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CrossFit Games Interview with Pat Vellner: The Realities of Elite Online Competition

Pat Vellner, 2018 Second Fittest Man on Earth, has competed in the top level of the sport since 2015. With three consecutive CrossFit Games podium finishes, the 30-year-old finished his 2020 competitive season after Stage 1 of the CrossFit Games.

CrossFit, forced to scale down the 2020 Games due to the pandemic, resolved to only let 30 men and 30 women compete virtually for a chance to qualify to the finals. Only 10 athletes, to top 5 men and 5 women, would progress to the in-person finals in Aromas, California.

Competing alone in Nanaimo, Canada, Vellner finished 9th after the online stage, 15 points away from fifth place.

Vellner went into the 2020 Games following an impressive season, where he won the CrossFit Open, finished second in the Dubai CrossFit Championship and then won both Wodapalooza and the Rogue Invitational.

We had a chance to speak to him following his performance in Stage 1 of the CrossFit Games. During the first part of our conversation we discussed the realities of competing online as an Elite athlete, form the differences between virtual and live competition to the details that proceed and followed every event.

You can read all about it below.


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It’s been a long year! Obviously not the way I wanted my weekend to go, but I’m proud of my effort and amazed by all the athletes who competed this weekend. Huge congrats to everyone advancing to the #FinalFive . It’s exciting to see some new blood pushing at the top on the men’s side! I’m so grateful for all of the support both locally and all over the world. Thanks to the @crossfitgames for giving us a chance to compete in yet another unique competition format. For now i need a lot of rest, a lot of food, and a lot of friends and family time. ✌? ? @trainingdaymedia @tamanephotography #crossfitgames #crossfit #alldone #reebok #reebokcanada #foodspring #romwod #tydaxfit #championsandlegends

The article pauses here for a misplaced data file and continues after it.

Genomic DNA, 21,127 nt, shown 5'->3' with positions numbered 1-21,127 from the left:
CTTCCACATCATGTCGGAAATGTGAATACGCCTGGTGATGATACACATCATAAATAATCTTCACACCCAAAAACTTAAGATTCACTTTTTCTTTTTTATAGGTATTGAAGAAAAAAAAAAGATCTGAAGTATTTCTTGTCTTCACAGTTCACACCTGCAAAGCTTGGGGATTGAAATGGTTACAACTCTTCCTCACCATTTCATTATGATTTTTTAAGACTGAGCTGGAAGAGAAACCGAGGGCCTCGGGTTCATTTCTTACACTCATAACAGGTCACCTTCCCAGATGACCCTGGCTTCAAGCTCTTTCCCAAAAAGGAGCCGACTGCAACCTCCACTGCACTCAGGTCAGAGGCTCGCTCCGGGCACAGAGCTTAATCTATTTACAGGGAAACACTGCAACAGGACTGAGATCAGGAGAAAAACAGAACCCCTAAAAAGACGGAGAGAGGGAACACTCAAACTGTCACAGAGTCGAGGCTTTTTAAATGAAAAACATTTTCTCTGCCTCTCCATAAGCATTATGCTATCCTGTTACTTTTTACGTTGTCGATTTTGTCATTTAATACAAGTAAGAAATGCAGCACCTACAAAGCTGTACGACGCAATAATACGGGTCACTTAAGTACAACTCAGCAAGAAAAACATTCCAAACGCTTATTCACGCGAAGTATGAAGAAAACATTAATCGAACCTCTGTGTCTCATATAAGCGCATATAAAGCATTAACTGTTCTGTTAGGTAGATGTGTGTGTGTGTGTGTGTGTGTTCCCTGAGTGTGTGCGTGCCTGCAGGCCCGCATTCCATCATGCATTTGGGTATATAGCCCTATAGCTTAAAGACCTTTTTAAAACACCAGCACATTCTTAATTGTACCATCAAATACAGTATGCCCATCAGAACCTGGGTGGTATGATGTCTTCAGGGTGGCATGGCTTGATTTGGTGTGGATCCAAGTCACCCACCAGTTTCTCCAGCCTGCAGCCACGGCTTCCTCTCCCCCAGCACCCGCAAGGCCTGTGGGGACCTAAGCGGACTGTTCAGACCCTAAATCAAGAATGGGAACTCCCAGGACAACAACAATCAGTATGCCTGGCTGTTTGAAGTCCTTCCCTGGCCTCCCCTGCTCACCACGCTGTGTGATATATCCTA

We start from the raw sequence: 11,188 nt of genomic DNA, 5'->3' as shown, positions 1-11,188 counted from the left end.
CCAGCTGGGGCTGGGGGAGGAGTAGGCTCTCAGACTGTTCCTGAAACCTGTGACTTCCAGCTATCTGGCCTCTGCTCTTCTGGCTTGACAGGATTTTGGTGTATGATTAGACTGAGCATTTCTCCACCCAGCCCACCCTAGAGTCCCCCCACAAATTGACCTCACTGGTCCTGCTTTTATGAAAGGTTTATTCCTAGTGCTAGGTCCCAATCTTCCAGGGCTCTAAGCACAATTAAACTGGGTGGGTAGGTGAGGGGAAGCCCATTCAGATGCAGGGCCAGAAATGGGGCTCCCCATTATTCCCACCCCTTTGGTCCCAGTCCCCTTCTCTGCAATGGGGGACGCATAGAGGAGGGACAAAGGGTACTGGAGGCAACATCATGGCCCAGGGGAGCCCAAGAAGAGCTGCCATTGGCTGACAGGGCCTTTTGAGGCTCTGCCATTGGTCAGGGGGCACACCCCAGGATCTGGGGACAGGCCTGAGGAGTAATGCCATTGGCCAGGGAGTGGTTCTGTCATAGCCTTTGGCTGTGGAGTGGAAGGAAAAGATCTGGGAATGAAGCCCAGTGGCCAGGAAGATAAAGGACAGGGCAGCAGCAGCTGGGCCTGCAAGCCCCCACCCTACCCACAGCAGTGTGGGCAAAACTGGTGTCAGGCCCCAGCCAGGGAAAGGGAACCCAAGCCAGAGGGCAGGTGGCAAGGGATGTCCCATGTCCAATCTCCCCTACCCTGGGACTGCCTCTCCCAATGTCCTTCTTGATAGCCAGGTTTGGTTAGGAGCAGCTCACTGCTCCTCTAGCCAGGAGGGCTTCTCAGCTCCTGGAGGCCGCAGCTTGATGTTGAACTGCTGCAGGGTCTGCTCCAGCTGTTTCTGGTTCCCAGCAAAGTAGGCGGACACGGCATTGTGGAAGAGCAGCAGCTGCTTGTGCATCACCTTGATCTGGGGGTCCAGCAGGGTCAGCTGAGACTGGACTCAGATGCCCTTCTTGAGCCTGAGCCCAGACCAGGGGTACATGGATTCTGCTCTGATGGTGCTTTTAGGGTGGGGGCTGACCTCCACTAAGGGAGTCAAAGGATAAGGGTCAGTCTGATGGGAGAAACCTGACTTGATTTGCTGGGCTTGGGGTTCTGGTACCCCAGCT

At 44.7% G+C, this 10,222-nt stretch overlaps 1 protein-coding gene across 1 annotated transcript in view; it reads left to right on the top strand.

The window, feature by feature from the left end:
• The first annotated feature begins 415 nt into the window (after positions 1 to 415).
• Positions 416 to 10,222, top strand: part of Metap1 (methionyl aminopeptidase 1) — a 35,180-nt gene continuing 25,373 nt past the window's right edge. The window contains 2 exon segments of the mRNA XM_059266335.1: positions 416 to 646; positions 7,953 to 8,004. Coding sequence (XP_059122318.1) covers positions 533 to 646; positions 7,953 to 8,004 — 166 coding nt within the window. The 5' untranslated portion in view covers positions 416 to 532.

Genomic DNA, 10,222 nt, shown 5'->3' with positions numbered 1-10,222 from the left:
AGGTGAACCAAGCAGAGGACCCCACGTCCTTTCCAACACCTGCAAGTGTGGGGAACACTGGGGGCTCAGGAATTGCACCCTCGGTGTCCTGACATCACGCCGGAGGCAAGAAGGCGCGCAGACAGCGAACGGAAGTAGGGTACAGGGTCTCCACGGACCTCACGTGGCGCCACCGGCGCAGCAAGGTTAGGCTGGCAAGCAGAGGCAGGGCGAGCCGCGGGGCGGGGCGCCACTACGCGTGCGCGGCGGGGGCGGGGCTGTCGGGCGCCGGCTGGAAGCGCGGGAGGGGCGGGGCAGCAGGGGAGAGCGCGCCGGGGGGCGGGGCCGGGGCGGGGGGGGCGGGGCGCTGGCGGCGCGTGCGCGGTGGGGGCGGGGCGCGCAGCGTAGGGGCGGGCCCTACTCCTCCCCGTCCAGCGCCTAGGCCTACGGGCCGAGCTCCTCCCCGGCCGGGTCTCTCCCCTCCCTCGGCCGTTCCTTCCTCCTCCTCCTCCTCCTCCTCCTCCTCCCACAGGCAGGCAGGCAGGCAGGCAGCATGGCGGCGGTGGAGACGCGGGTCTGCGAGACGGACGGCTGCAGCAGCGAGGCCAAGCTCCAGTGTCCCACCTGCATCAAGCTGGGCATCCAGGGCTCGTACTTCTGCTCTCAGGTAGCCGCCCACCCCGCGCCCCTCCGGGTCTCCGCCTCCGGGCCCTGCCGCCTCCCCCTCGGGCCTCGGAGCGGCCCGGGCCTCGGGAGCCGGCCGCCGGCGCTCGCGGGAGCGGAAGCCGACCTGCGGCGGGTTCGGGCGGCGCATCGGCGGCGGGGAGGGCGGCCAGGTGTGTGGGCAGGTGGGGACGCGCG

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We have split our interview into two parts. Part two covers Vellner’s competitive season, reflections on his performance and his thoughts about the future of CrossFit. The interview below has been lightly edited and condensed for clarity.

Hey Pat, how are you feeling? Fully recovered from the Games now?

Yes, I was having an issue with one of my legs going in and I definitely didn’t make it any better competing. I’ve got a groin that’s now not in great shape, but it doesn’t matter if I don’t have anything else to do, so I can just rest up.

What was Stage 1 like, did it feel like the CrossFit Games to you?